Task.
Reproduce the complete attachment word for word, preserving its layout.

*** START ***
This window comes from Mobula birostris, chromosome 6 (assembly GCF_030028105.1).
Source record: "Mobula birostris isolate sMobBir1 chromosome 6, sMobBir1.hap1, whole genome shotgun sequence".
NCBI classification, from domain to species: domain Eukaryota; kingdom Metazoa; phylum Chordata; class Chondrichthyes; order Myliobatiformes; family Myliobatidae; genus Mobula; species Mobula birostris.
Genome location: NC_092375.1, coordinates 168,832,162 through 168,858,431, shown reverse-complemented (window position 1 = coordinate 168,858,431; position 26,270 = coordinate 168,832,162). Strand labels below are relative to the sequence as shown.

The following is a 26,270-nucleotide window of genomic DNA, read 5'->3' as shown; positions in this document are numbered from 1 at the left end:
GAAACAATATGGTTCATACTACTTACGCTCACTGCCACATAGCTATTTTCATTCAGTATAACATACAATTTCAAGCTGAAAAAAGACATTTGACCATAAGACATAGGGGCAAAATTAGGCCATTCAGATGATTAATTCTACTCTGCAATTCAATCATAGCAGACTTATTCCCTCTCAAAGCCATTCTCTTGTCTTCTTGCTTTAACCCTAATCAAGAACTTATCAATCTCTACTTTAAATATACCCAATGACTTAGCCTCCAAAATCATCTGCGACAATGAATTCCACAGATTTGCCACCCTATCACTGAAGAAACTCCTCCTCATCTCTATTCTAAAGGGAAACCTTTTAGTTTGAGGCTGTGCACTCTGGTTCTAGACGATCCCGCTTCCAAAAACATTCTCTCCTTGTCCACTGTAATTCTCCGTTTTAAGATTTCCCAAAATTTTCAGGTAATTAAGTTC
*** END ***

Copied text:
This window comes from Mobula birostris, chromosome 6 (assembly GCF_030028105.1).
Source record: "Mobula birostris isolate sMobBir1 chromosome 6, sMobBir1.hap1, whole genome shotgun sequence".
NCBI classification, from domain to species: domain Eukaryota; kingdom Metazoa; phylum Chordata; class Chondrichthyes; order Myliobatiformes; family Myliobatidae; genus Mobula; species Mobula birostris.
Genome location: NC_092375.1, coordinates 168,832,162 through 168,858,431, shown reverse-complemented (window position 1 = coordinate 168,858,431; position 26,270 = coordinate 168,832,162). Strand labels below are relative to the sequence as shown.

The following is a 26,270-nucleotide window of genomic DNA, read 5'->3' as shown; positions in this document are numbered from 1 at the left end:
GAAACAATATGGTTCATACTACTTACGCTCACTGCCACATAGCTATTTTCATTCAGTATAACATACAATTTCAAGCTGAAAAAAGACATTTGACCATAAGACATAGGGGCAAAATTAGGCCATTCAGATGATTAATTCTACTCTGCAATTCAATCATAGCAGACTTATTCCCTCTCAAAGCCATTCTCTTGTCTTCTTGCTTTAACCCTAATCAAGAACTTATCAATCTCTACTTTAAATATACCCAATGACTTAGCCTCCAAAATCATCTGCGACAATGAATTCCACAGATTTGCCACCCTATCACTGAAGAAACTCCTCCTCATCTCTATTCTAAAGGGAAACCTTTTAGTTTGAGGCTGTGCACTCTGGTTCTAGACGATCCCGCTTCCAAAAACATTCTCTCCTTGTCCACTGTAATTCTCCGTTTTAAGATTTCCCAAAATTTTCAGGTAATTAAGTTC